It wasn’t quite as dramatic as the 2017 event that blacked out nearly all of the sun in the Summer of 2017, but the partial eclipse that occurred over North America early in the morning of June 10 was extraordinary in its own way.
Appearing just as the sun was rising amid the red, pink, and orange colors of the dawn, the crescent of the sun appeared to millions of early risers who were fortunate enough to witness the astronomical spectacle.
The ring of fire that resulted in the early-morning partial eclipse glowed throughout Eastern skies as the moon moved along a path that blocked most of the sun.
The moon is now not quite large enough to block the orb of the sun, according to Amie Gallagher, the director of the planetarium at Raritan Valley Community College in Somerset County New Jersey, in an interview with the news website nj.com.
What Americans and Canadians were fortunate enough to see this morning was what astronomers call an annular solar eclipse, with the moon a little farther away from the Earth than it would have to be to produce a full blockage of the sun.
Solar eclipse especially lovely in colors of dawn
This seemingly less than spectacular event actually resulted in a very special glow that could occur only during dawn or sunset, when the sun produces its orangey-red glow as it appears to us through the atmosphere at the horizon.
A dramatic crescent then formed before onlookers who had gathered in eclipse viewing areas all around the continent.
Eye protection was still needed, however, even though this was not the type of total eclipse that people may have witnessed in the past, since the concentration of the sun’s rays during the partial eclipse was still more than the human eye could withstand safely.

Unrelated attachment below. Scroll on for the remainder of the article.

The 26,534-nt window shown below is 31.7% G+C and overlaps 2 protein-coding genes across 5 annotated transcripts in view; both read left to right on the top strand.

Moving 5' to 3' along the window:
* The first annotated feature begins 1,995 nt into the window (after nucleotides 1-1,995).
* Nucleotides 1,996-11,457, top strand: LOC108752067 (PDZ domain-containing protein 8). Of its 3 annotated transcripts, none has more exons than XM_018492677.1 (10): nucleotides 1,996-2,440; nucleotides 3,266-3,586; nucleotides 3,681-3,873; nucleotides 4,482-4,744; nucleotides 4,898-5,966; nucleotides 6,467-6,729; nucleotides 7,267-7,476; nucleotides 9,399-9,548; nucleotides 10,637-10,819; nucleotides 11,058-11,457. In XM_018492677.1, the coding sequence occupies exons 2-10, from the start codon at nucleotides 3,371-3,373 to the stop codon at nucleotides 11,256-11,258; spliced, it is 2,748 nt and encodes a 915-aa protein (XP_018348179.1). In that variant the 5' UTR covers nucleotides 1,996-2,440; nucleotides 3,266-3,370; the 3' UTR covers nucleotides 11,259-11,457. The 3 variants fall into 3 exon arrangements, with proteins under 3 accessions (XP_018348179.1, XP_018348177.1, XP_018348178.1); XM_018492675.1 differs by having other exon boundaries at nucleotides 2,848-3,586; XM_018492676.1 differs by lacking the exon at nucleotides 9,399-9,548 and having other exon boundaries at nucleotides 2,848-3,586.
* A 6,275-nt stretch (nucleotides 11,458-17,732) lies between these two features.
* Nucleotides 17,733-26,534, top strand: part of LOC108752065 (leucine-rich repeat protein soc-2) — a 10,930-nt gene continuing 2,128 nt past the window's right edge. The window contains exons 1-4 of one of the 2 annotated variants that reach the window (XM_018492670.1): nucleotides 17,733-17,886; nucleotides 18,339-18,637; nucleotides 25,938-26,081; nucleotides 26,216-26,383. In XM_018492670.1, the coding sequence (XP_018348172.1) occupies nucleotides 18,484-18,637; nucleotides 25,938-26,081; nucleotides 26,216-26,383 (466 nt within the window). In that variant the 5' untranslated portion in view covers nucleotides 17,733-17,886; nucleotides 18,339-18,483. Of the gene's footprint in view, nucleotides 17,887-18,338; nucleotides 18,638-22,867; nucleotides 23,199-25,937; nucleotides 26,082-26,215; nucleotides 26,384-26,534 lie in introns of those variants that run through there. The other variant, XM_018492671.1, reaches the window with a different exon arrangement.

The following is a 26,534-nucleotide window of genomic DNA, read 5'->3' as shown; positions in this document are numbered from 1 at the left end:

Astronomy experts cautioned everyone who was present at the Thursday morning event to wear appropriate eye protection — just as they had during the Great American Solar Eclipse in 2017 and all other solar eclipses.
AccuWeather warned the public that “Looking at the sun without a specially-made solar filter can lead to permanent eye damage.”
Chris Bakley, an astronomy photographer from Cape May County in New Jersey, agreed that special measures are always prudent even in the case of a partial eclipse.
“Be careful not to get lost in the incredible sight. We tend to view sunrises in awe without the sun being eclipsed, so be careful not to look on for too long,” he said. “My recommendation is to use DIY eclipse viewers as well as your cell phone to view it safely at sunrise. If you still have any eclipse glasses from 2017, they will work as well.”
In the Northeast, the June 10 solar eclipse began at 4:38 a.m. when the moon began moving in front of the sun (which didn’t itself rise until 5:24 a.m.), according to TimeAndDate.com. The eclipse was completed, with the moon’s shadow moving fully past the sun, by 6:30 a.m.
There were high clouds over much of the Northeast but there was just enough visibility to spy the sun as it peeked through the reddish streaks of the dawn near the Capitol building in Washington, D.C. where NASA photographer Bill Ingalls snapped an amazing shot of the sun’s crescent.
Best views from Canada
The astronomy experts at Space.com said that the June 10 solar eclipse was visible in most northern and eastern sections of North America, but Canadian citizens were treated to the best and longest view of the partial eclipse this morning.
“Only for places north of a line running roughly from Churchill, Manitoba, to Halifax, Nova Scotia, will the entire eclipse be visible from start to finish after the sun rises,” the space website noted.
“Elsewhere, depending on where you are, if your sky is clear toward the east-northeast, the rising sun will appear slightly dented, deeply crescent shaped, or even ring shaped.”
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